I mentioned before that being here has changed my perspective of gratitude so much. The many things I mentioned in my prayers as I expressed gratitude for my blessings in Blanding seem like a million miles away. I feel like we have been living a life of abundance and excess. On Saturday we went to visit a family who lives on the edge of the lake in a home like Pete described when they visited Ganvie, the city in the lake. It was made out of small poles and on stilts about three or four feet off the ground. The lake is low right now so you could walk to their home and just avoid a few puddles of water. In another month or so when the rainy season begins, you have to wade through knee deep water to get there. It isn’t cool, clean water either. To get inside, you simply climb up a rickety pole ladder and when inside the floor is just more poles, mostly bamboo kind of woven together. When I say kind of, that is exactly what I mean. I just knew we would all fall through any minute. I don’t think they worry even for a minute about whether or not the power or the water goes off. Besides Zashaie, the man of the house, there were the two Elders, Pete and me, plus at one point 13 kids. Only three kids were his but we yovos seemed to be the best side show around that day and attracted quit a lot of attention from the neighborhood children who seem to roam the houses as they see fit. Furnishings consisted of a wood bench to sit on and a relic buffet that resembled a reject from the dump. Underneath through the bamboo floor you could see a couple of small pigs rooting around. The smell of putrid water, fish, trash, etc was pretty bad. To be honest, I was really glad to get all of us in and back out without the whole thing collapsing.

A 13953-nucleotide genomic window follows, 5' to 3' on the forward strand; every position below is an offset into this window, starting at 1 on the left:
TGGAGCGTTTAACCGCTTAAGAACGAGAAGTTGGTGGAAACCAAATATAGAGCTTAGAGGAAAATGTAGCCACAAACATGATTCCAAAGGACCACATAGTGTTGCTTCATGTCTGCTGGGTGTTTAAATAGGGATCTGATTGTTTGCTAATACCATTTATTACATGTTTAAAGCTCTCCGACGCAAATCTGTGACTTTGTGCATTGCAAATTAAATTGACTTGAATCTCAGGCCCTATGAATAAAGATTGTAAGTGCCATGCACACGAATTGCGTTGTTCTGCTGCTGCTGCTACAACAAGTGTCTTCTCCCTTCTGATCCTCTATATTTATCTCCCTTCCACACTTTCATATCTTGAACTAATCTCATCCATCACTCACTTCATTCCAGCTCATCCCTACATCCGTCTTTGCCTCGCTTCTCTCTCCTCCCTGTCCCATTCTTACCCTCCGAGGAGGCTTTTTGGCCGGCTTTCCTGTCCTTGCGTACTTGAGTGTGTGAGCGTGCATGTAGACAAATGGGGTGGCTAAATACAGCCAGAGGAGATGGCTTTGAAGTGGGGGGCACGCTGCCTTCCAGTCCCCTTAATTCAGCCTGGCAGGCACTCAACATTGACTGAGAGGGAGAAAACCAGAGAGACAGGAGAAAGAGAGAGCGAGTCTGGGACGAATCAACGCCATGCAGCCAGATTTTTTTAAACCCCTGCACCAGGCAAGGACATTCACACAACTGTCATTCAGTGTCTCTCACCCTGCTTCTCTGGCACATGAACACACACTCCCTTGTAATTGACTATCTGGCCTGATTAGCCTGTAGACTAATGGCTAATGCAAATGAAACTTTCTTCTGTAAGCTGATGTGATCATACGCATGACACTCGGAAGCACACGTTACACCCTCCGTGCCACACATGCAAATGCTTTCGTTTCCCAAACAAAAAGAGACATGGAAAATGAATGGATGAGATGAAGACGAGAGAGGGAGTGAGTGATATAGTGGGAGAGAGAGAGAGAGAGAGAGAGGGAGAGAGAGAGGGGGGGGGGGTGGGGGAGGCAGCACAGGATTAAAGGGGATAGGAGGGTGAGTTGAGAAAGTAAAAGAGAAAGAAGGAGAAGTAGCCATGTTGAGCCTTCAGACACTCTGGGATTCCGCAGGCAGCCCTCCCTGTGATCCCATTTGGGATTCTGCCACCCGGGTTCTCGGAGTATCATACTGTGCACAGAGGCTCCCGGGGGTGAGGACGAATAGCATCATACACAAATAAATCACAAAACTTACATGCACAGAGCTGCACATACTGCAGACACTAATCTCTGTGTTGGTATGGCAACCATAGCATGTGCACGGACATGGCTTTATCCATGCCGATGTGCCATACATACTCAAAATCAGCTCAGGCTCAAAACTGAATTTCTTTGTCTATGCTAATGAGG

Zashaie is an investigator who is a fisherman. He showed us his boat which is a large log hollowed out which came from Nigeria on the other side of the lake. It was the most humble abode I have been in but what was so remarkable was how happy he and the kids seem to be. Here material things do not seem to equate with happiness. He is traditionally married to his wife, which is not accepted by the government of Benin, and he is saving his money so he can get married by the state. That is a requirement before he can be baptized. Also the African tradition is one of polygamy, so that can be a bit of a problem, but hopefully not in Zashaie’s case. Polygamy is dying away now and since about 2 years ago, the Benin government doesn’t sanction it anymore. We don’t encourage divorce or abandonment of a spouse. Basically if a person is involved in a polygamist relationship then we just leave it at that and don’t teach them. If older children want to be baptized, they can be but have to be interviewed first by the mission president. The next thing Zashaie did absolutely blew my mind as he wanted to know how he could pay his tithing even before he is baptized. We wanted so badly to tell him not to worry about it but then decided he probably needs the promised blessings as much as anyone we know. Zashaie loves to sing and has been coming to choir practice and even is trying to learn the keyboard. In fact, we met him on our first day in Cotonou. His wife is a member of another church so she hasn’t taken the discussions but was friendly when we met her. She is a very beautiful woman and impeccably dressed. It amazes me that she could keep herself so clean and neat living in that kind of environment. Pete said I was a real trooper as I just went up and down that ladder without even falling off. Of course, I had a good hand from the Elders and Pete!